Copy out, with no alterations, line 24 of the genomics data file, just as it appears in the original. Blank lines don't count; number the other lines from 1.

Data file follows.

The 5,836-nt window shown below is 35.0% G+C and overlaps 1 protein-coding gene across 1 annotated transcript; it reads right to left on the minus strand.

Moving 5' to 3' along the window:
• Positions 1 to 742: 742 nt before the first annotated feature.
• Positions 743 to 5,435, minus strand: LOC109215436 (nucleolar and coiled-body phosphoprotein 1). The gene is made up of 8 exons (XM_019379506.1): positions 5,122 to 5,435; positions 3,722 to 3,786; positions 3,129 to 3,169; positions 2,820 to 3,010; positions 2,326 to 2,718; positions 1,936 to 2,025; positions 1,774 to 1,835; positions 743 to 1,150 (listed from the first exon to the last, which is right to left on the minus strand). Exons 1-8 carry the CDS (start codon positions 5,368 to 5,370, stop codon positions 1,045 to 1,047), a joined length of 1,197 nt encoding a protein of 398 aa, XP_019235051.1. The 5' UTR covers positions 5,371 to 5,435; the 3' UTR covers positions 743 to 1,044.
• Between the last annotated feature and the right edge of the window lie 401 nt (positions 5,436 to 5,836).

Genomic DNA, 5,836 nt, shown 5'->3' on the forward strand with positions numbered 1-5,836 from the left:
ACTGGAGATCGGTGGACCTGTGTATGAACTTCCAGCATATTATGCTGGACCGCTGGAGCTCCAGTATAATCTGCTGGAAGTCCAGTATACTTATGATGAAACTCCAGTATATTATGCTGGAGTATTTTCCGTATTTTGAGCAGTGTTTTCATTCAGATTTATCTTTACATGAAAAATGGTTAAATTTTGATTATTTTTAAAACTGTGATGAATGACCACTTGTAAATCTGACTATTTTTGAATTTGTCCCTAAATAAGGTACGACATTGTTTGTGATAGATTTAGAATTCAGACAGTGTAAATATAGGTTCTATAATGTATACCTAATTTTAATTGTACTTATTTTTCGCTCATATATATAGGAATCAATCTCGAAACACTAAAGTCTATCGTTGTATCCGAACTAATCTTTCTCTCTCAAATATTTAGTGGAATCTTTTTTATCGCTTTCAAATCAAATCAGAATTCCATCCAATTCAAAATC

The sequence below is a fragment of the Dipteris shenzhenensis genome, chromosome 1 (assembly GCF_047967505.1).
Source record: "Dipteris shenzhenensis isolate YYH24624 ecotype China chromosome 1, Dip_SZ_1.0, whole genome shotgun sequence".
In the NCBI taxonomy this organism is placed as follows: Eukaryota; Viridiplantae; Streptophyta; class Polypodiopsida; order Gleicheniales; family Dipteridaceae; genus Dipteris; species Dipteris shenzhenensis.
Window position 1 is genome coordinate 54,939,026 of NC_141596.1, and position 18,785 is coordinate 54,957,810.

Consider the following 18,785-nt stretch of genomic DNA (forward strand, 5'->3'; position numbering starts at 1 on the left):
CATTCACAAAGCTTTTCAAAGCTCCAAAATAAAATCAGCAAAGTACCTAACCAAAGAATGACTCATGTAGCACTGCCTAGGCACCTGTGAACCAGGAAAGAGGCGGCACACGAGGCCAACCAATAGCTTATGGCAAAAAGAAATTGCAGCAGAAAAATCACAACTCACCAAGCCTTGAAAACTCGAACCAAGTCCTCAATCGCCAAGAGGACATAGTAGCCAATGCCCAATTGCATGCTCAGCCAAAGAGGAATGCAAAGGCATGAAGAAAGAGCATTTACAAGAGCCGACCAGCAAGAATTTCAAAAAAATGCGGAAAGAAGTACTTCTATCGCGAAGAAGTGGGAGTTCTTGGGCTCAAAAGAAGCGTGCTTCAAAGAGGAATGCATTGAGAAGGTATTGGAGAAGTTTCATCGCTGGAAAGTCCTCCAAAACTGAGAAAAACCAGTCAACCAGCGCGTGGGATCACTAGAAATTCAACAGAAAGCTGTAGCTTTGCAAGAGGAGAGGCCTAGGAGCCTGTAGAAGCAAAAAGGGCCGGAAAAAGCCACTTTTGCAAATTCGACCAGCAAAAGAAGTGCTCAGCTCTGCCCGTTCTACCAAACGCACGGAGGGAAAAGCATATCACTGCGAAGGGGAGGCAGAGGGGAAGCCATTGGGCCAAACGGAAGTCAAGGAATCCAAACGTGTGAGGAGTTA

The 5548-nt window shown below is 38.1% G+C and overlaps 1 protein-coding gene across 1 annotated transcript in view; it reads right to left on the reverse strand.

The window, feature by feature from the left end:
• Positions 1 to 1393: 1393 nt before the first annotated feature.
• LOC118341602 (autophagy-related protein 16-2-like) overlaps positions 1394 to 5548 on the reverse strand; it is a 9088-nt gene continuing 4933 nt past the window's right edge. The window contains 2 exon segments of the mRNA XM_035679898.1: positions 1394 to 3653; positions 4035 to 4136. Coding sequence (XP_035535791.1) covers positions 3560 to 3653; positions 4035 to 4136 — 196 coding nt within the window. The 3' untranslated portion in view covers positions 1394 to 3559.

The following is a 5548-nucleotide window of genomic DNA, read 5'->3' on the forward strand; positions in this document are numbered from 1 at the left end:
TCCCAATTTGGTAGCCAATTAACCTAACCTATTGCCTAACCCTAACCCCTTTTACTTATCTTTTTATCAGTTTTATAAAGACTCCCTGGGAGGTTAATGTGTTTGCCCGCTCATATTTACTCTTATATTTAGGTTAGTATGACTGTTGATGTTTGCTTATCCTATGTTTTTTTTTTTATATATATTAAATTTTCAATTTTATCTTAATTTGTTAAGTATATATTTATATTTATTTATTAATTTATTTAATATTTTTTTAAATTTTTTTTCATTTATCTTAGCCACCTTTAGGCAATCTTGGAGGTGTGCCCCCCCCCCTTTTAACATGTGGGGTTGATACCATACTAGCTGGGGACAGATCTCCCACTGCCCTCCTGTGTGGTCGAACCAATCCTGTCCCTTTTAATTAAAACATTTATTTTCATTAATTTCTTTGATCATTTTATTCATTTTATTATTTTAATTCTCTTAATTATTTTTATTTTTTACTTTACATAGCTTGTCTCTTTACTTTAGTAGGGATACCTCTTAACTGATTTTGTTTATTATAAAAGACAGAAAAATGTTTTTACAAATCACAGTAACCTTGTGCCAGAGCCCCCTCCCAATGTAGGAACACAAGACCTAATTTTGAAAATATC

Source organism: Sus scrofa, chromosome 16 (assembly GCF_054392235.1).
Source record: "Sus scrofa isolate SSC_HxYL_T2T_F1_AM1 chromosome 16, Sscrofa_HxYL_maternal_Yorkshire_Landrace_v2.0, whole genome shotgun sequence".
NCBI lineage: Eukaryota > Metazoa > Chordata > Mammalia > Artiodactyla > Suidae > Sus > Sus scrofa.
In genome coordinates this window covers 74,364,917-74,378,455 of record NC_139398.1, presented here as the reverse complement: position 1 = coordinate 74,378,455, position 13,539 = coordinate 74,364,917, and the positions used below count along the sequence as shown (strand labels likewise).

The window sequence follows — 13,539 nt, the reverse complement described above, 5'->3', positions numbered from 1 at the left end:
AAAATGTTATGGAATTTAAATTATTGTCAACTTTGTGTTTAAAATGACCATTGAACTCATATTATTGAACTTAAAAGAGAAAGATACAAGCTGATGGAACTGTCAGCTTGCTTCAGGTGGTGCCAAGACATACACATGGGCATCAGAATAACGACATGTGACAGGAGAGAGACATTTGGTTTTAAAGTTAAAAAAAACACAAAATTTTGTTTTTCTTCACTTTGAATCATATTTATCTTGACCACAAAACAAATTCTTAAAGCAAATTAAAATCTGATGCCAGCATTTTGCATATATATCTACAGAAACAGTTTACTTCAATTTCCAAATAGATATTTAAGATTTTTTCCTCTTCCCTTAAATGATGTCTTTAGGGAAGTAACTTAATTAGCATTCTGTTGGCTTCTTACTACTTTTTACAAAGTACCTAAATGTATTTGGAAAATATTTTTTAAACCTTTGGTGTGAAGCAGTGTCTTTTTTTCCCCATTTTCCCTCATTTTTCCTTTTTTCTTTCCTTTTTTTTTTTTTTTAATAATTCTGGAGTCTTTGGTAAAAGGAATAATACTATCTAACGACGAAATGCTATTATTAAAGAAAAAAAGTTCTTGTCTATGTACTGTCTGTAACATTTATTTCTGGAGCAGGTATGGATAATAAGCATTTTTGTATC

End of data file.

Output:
The window sequence follows — 13,539 nt, the reverse complement described above, 5'->3', positions numbered from 1 at the left end: